Why Have A Mobile Version Of Your Website?

Before the popularity of smartphones such as the iPhone or Android, it was still possible to view the Internet on your phone. The experience was usually not very good because of the slower data transfer rates, poor browser software and the fact that most websites were not optimized for mobile device viewing. Back in these days, to have your website mobile optimized meant to reduce your images file sizes, use CSS based layouts instead of table-based layouts, no Flash and basically do anything else to reduce the amount of data being downloaded.

As technology and innovation improved, smartphones became more powerful, affordable and now are more common than regular cell phones. The touch-based nature of these phones created a different way to surf the web. It’s the same as using a regular web browser on your desktop but yet it’s a bit different. The basic rules of mobile optimization are still the same except now there are new features to account for.

The general consensus around the web is that having a mobile optimized website means you have a mobile version of your website. By default, a mobile version of a website is already a mobile optimized website. So what is a mobile version of a website? Basically, it’s an alternate version of a website that is optimized for use on smartphones or similar mobile devices.

Today’s mobile devices are mostly touch-based. Compared to desktop and notebook computers, they have small screens with limited screen resolution. Have you ever been to a non-mobile optimized website on your smartphone and tried to click on a link but had a really hard time because the link is too small or too close to other links? I know I have. Having a mobile version of the website would solve this problem by using a different layout made specifically for mobile devices such as smartphones. Here are a few basics on how to get a mobile version of your website started:

  • Use CSS as much as possible instead of image files (e.g. gradient fills, drop shadows, rounded boxes, etc.) . Using too many images will slow down the load time of the website. CSS data is a lot smaller in file size than image file data.
  • Use a fluid layout. Not every smartphone or mobile device has the same screen resolution. By keeping the layout fluid, the website can stretch and expand to fit as necessary.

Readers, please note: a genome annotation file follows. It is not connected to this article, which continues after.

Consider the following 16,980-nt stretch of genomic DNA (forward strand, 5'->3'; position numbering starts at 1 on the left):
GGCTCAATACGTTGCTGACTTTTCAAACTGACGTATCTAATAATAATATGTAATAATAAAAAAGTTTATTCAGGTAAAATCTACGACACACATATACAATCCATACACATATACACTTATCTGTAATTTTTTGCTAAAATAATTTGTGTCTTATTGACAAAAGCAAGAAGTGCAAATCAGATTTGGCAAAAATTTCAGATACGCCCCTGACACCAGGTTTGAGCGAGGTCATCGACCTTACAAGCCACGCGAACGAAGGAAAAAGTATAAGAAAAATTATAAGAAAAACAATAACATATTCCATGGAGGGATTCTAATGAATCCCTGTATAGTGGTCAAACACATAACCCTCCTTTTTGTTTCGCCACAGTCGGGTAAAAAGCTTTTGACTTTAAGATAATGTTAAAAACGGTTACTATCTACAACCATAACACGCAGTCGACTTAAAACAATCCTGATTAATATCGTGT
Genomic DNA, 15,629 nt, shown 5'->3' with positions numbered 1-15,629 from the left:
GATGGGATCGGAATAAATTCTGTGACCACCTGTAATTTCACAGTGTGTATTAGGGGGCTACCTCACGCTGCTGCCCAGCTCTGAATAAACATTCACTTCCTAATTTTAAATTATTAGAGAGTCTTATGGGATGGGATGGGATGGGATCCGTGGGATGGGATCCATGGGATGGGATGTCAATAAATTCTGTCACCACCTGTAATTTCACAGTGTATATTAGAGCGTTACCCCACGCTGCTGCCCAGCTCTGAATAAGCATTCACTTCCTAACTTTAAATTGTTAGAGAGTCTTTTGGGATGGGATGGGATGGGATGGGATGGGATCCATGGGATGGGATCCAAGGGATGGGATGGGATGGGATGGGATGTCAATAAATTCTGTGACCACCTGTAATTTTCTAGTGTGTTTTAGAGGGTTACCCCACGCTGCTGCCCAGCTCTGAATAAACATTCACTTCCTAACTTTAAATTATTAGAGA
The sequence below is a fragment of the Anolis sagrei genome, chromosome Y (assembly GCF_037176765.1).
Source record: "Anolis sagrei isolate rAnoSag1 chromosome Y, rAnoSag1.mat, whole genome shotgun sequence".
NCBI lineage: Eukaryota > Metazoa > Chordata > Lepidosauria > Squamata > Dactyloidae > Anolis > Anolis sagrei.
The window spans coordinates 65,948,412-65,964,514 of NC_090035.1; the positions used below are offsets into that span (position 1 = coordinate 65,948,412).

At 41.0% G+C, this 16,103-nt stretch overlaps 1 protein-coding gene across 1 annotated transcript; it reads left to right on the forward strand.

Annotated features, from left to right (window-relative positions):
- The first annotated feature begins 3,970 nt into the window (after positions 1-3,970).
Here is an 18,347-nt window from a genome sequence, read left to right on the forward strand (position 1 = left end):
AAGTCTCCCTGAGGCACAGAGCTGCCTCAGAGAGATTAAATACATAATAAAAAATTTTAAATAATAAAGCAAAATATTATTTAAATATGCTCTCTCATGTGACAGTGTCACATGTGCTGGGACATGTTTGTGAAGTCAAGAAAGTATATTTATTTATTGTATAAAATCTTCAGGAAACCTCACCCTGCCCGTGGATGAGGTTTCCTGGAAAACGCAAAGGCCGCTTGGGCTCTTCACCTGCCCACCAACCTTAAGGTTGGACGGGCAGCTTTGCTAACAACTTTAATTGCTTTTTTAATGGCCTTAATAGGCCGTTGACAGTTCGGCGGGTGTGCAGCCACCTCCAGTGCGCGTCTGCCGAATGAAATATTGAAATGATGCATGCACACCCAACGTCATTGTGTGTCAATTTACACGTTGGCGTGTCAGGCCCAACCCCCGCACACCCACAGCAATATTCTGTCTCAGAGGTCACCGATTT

• Apply larger font sizes that are easy to see and read on the smaller screen
  • Graphical buttons instead of text links because they are easier to “touch”
  • No Flash. Use HTML5 and/or Javascript/jQuery instead.
  • Simpler navigation with fewer options

Generally, when a person is going to view a website on their smartphone, they are looking for something specific. Perhaps an address, a phone number, a contact name, email address, etc. The slower download speeds and the smaller screen resolution make typical web browsing impractical. Having just the important content available and easily accessible on the mobile site can improve the quality of the user’s experience.

Depending on the type and the content of the website, not every page and link has to be available on the mobile site. Too much unnecessary content can defeat the purpose of having a mobile version of the website. Also keep in mind that not all users will want to view the mobile version of the website. Always include an option for them to view the regular non-mobile version of the site.

Sometimes a completely alternate mobile version of the website is not needed. Again, depending on the website, it is possible that a landing page made specifically for smartphones and mobile devices can be used instead. The mobile landing page can include only the important content and contact information with a link to view the regular website. A mobile landing page can also be used as a temporary page to let your mobile visitors know that a mobile version of the website is in the works.

As the mobile web continues to grow and gain more popularity, the need for a mobile website will soon enough be as necessary as a regular website. I wouldn’t be surprised if eventually, mobile websites will be the norm and regular non-mobile sites will be become the “other” viewing option.


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